The Environmental Defense Fund recommends against fracking any closer than 1,000 feet from the bottoms of aquifers, said Scott Anderson, a senior policy adviser with the Washington organization. That would be about 2,000 feet in Pennsylvania.

“The mere fact that the risk is higher doesn't necessarily mean fracking needs to be prohibited,” Anderson said. “But in an area where the risk is higher, clearly, regulators need to require more information about the geology, and they need to take a close look at what the technical plan is for fracking.”

There's about a 1 percent chance that hydraulic fractures would reach higher than 1,100 feet below ground in formations under Pennsylvania, said Richard Davies, a geologist at Durham University in England who released research last spring assessing the history of industry fracks in the Marcellus shale. If one of those fracks connects with an unplugged abandoned well or a natural underground fracture, it could create a pathway to send pollution to the surface or groundwater.

At shallow depths, however, there are fewer harmful naturally occurring elements to come back up from drilling. Fracks shallower than 2,000 feet are less likely to push straight up toward the surface and groundwater, because of the nature of the geology, experts said.

Pennsylvania does not require drillers to identify abandoned wells along the paths of their horizontal wells, which typically stretch several thousand feet. The state does require them to pay if a spill or accident happens from crossing an old well, and that gives drillers incentive to look in advance, said Kevin Sunday, a spokesman for the DEP.

“You'd have to be very diligent in mapping out abandoned or orphaned wells prior to drilling,” Sunday said. “The best that I can say is that we'll always be moving our regulations to make sure that whatever development happens, happens responsibly.”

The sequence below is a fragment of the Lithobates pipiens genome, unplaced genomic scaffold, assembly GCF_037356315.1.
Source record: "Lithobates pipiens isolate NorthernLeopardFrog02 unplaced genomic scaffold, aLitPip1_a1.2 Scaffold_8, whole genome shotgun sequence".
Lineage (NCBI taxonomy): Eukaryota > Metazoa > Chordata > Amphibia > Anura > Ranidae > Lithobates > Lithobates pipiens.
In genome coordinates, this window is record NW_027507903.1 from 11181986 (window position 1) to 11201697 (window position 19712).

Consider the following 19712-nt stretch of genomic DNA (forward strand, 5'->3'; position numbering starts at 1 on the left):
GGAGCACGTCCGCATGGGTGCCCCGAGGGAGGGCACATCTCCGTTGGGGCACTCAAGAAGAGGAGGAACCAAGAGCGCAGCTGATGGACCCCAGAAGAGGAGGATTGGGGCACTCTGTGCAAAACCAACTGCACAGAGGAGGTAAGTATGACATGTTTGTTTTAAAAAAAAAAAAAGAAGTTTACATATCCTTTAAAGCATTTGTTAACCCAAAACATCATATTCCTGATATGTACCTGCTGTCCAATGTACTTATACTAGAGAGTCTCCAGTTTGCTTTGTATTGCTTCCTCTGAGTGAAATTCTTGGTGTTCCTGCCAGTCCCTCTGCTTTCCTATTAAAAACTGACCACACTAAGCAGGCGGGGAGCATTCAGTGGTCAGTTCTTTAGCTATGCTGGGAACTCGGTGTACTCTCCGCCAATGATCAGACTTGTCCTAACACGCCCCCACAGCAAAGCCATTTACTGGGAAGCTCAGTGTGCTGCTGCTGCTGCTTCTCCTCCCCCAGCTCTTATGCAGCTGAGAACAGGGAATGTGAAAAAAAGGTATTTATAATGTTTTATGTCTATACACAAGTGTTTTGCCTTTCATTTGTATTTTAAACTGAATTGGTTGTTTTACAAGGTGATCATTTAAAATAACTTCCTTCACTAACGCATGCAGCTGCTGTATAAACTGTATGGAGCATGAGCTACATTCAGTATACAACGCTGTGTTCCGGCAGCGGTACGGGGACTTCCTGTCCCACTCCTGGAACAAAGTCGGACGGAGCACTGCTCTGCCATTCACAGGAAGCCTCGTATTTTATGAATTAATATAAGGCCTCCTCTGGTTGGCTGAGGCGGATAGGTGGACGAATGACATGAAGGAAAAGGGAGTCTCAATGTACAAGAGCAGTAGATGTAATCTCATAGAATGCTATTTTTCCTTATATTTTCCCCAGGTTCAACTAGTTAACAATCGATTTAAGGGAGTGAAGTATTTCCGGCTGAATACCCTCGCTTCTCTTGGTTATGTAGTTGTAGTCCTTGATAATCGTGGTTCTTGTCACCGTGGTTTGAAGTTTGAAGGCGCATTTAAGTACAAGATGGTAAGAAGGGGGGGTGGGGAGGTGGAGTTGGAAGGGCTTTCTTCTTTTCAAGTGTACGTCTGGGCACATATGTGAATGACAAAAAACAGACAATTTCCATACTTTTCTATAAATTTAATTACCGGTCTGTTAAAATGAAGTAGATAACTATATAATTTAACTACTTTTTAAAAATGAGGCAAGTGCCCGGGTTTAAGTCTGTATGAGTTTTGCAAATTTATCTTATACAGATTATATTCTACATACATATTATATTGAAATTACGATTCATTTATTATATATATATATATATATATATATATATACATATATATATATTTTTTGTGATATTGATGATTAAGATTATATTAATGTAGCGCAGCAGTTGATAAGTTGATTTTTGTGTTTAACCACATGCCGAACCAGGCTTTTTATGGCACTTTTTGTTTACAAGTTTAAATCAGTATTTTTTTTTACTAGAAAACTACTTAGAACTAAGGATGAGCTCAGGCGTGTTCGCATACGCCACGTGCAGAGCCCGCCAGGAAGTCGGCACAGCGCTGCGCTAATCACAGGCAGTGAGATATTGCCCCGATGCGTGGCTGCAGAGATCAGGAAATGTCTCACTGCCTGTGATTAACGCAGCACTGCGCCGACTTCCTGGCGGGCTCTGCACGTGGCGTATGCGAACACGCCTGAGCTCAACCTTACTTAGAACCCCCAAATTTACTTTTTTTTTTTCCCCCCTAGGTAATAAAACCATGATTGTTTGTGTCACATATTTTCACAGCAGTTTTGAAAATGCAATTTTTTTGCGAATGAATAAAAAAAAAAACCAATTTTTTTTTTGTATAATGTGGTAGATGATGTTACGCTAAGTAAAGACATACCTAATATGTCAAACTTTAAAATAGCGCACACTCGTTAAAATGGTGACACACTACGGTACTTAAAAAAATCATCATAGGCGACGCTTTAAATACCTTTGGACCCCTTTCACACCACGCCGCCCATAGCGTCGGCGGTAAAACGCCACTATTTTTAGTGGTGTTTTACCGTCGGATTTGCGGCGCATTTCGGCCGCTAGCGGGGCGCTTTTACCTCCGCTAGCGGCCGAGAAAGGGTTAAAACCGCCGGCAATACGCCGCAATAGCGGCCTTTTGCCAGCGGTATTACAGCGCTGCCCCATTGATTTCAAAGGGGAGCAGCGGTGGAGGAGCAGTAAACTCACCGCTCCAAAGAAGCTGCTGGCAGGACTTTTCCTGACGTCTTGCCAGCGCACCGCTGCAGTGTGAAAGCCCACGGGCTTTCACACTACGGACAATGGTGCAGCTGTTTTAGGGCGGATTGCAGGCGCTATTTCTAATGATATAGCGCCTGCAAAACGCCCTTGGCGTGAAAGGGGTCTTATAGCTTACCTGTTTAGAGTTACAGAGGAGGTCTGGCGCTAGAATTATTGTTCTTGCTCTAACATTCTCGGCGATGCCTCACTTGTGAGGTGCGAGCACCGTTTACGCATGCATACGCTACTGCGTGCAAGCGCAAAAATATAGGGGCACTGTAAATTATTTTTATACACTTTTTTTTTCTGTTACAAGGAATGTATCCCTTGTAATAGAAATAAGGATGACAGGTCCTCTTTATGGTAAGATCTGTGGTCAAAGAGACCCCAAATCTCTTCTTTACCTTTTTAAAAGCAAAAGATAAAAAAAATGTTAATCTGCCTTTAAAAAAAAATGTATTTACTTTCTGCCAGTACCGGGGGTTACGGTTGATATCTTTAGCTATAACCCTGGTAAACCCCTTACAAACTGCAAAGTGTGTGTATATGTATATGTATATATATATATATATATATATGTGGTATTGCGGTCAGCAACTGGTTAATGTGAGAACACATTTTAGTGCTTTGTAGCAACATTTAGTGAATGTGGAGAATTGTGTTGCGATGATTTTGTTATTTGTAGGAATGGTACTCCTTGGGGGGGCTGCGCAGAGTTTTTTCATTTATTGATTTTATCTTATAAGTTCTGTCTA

Some of the state's oil and gas drilling regulations apply to shallow fracking, but some do not.

Lawmakers exempted shallow drillers — even those using the same techniques as deep shale drillers — from the distance buffers it passed to protect homes and well water supplies from well sites. But standards for well construction and drill site operations apply to everyone.

“It seems like a bit of a loophole to me,” said Kelvin Gregory, a civil and environmental engineering professor at Carnegie Mellon University who studies microbes in the water that rises from deep drilling. That loophole “should be plugged. We're doing all this in a reactionary way.”

DEP wrote rules in the past two years that apply broadly. With thousands of new large-scale wells, regulators drafted requirements for extra layers of well casing through aquifers, more fluid disclosures and pressure testing, among other updates. Almost all of those rules apply to shallow wells, Sunday said.

Act 13 made a distinction between “conventional” and “unconventional” wells, applying an impact fee and tougher standards on anything defined as unconventional.

The law defines unconventional wells as any shale gas well deeper than the Elk sandstone or equivalent, which is about 3,000 to 6,000 feet underground, according to the DEP. Any oil well such as Penneco's, or any shallow fracked gas well would not pay the impact fee or have to meet tougher provisions regarding distances from water wells, buildings or waterways.

“The law was written, and nobody was really thinking that there'd be fracking in shallower wells,” Gregory said. “Once that comes up, you're going to see some interest in the legislative level.”

Timothy Puko is a staff writerfor Trib Total Media. He can be reached at 412-320-7991 or tpuko@tribweb.com.